What books did the congregation use during the service?

Everything was clearly set out in the service sheet, including music for the hymns.

What musical instruments were played?

The large cathedral organ, which sounded good.

Did anything distract you?

We were sitting beside one of the massive nave columns, so had only a partial view of the nave altar platform. A video screen beside was relaying proceedings for those without a view, but facing away from those of us who only had a partial view. As the area in the aisle faced by the screen had nobody sitting in it, I momentarily toyed with the idea of swivelling the screen to face us, but abandoned this thought as it didn’t look as though the screen stand did self-service swivels. This is clearly a switched-on cathedral, and at another point the tech distracted; the ancient 13th century murals in the nave suddenly lit up and turned into hi-fidelity coloured images. This must have been some sort of son et lumière presentation intended to show how the nave looked in medieval times, before time and Puritan whitewash bleached the imagery. I assume someone hit the wrong switch and that they don’t normally flash on and off for evensong.

Was the worship stiff-upper-lip, happy clappy, or what?

A traditional cathedral evensong as practised in many English cathedrals. The large cathedral choir was in excellent form; there was enthusiastic hymn singing; and the language of the 1662 Prayer Book somehow suits the grand spaces of cathedrals well. The magnificat and nunc dimittis were in a setting by that most English of composers, Herbert Howells, specifically his St Paul’s service. This is music that takes its time, and I felt the choir were possibly even more leisurely than usual, but Howells’ climaxes were magnificent.

During the magnificat, the relic of St Alban – which resides in a rectangular silver reliquary casquet within the saint’s shrine and which had been placed on the nave altar for this service – was copiously censed. A lady three rows in front of me started fanning herself frantically at the first sign of liturgical smoke and looking anxiously at her neighbours. She seemed to be panicking about the possibility of asphyxiation by incense. I am myself an asthmatic but love church incense as I find it works as a bronchodilator, which momentarily eases breathing – I am not sure whether its the perfume oils or the resin that do it.

The Bishop of St Albans wore his gold mitre throughout the service and has perfected the skill of bowing his head deeply without it falling off: fine style, bishop! At the end of the evensong service, everyone filed past the nave altar through a tiny door into the choir of the cathedral, and then through another narrow door and past the lofty ‘pedestal shrine’ of St Alban. We processed further past the nearby shrine of St Amphibalus, the Roman soldier-convert sheltered by Alban, resulting in execution for them both. This is hardly less magnificent than Alban’s shrine and, like Alban’s, scrupulously reconstructed from fragments. Many in the procession were carrying red roses and left these at the Alban shrine as we filed past.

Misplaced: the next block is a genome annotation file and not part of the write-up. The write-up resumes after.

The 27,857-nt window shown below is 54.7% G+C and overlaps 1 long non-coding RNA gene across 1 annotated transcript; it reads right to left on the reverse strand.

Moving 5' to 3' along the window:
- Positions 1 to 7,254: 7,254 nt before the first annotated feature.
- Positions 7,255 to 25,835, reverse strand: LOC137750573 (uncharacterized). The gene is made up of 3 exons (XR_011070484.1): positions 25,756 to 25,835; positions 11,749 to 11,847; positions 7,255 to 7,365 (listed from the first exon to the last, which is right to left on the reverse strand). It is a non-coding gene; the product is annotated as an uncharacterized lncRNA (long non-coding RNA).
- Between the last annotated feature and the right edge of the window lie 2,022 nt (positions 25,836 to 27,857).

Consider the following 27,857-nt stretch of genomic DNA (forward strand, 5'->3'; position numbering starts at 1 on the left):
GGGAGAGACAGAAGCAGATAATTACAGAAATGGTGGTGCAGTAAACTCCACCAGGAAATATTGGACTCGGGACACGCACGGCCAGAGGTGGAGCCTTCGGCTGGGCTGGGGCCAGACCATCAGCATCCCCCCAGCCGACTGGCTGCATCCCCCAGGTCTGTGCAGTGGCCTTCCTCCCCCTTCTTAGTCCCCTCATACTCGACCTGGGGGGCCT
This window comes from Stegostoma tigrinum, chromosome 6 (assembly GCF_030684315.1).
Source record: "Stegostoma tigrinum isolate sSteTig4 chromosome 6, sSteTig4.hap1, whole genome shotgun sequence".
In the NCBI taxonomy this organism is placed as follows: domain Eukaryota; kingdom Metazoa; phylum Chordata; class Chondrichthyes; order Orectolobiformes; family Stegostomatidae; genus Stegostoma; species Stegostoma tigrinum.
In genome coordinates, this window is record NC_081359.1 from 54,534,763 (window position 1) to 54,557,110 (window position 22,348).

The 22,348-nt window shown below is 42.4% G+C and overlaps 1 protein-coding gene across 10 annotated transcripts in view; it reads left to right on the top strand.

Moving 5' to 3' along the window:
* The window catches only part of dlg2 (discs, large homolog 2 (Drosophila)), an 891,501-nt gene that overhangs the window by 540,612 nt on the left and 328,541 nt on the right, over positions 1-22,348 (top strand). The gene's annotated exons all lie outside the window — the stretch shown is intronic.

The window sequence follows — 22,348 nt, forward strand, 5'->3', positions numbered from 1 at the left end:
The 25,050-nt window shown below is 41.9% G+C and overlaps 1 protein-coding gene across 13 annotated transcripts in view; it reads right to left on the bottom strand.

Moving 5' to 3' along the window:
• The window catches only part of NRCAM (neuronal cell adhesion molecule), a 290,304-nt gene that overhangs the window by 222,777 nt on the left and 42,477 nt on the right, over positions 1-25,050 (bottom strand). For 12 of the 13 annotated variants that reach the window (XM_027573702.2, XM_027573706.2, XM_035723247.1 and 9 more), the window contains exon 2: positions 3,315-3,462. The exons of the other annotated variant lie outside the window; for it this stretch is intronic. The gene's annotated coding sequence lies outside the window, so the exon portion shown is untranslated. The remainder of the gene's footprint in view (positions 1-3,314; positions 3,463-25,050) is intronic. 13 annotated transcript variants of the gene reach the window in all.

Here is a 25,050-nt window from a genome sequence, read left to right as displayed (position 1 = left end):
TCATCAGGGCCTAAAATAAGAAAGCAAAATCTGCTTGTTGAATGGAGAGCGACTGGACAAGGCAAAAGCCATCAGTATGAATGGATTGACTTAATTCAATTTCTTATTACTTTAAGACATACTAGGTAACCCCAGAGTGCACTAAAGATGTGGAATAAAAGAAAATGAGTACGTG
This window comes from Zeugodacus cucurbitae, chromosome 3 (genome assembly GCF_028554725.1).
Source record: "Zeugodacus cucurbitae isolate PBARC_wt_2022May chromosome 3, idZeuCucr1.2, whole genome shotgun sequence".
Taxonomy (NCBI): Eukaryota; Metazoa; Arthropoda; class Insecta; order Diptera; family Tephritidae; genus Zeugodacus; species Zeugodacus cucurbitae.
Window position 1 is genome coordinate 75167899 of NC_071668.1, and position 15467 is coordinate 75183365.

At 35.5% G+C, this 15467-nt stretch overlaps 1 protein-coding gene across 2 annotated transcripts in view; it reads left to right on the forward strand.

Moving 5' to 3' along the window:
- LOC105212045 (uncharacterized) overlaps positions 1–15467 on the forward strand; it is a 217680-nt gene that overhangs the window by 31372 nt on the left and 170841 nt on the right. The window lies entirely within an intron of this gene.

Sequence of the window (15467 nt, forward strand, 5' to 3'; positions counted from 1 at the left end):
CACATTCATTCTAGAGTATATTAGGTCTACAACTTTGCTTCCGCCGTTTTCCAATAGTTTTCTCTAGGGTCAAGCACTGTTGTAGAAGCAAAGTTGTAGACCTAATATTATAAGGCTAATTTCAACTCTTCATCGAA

Exactly how long was the sermon?

There was no sermon.

On a scale of 1-10, how good was the preacher?

In a nutshell, what was the sermon about?

Which part of the service was like being in heaven?

The post evensong procession passed the 4-metre high puppet of Alban resting beside the high altar, inanimate. It looked incongruous but strangely moving in its fragility as the representation of the martyr, who was probably a teenager when he was beheaded. Also, in the procession past the shrines, we sang a modern hymn to the tune of the rousing ‘Battle Hymn of the Republic’. As the principal civic dignitary in the procession was the Lord Lieutenant of Hertfordshire (that is, His Majesty the King’s official local representative), it brought a smile to my face as he sang the rousing chorus, ‘Glory, glory, hallelujah!’

And which part was like being in... er... the other place?

Not hellish, but I really did want to offer words of comfort to the lady distressed by incense, though doing so in the middle of the service would have been disruptive – and probably unwelcome.

What happened when you hung around after the service looking lost?

After filing past the saints’ shrines there was then a bit of a jam before we left the cathedral by yet another small door to be greeted by the dean and two bishops who shook every hand. ‘Well done, pilgrims!’ exclaimed the dean with an expansive gesture to the procession. There was quite a lot of hanging around outside and a group of tourists taking photos of us. Maybe we looked an interesting bunch, but more likely it was the Bishop of St Albans’ gold mitre – still firmly in place and radiant in the bright sun – that caught their attention.

How would you describe the after-service coffee?

We thought a refreshing cup of tea might be in order, as it was a hot, sunny day, but the cathedral café was closed and the stalls that had offered pilgrims lunch were gone by the end of evensong. Not a drop of tea to be had.

How would you feel about making another visit (where 10 = ecstatic, 0 = terminal)?

8 — Perhaps there is a trend. I read the previous week that 18,000 young people had walked from Paris to Chartres on a pilgrimage there. So while St Albans has some catching up to do on numbers and distance, it has made an impressive start, and I will try to return next year.

Did the service make you feel glad to be a Christian?


What one thing will you remember about all this in seven days' time ?

The lifeless puppet of St Alban.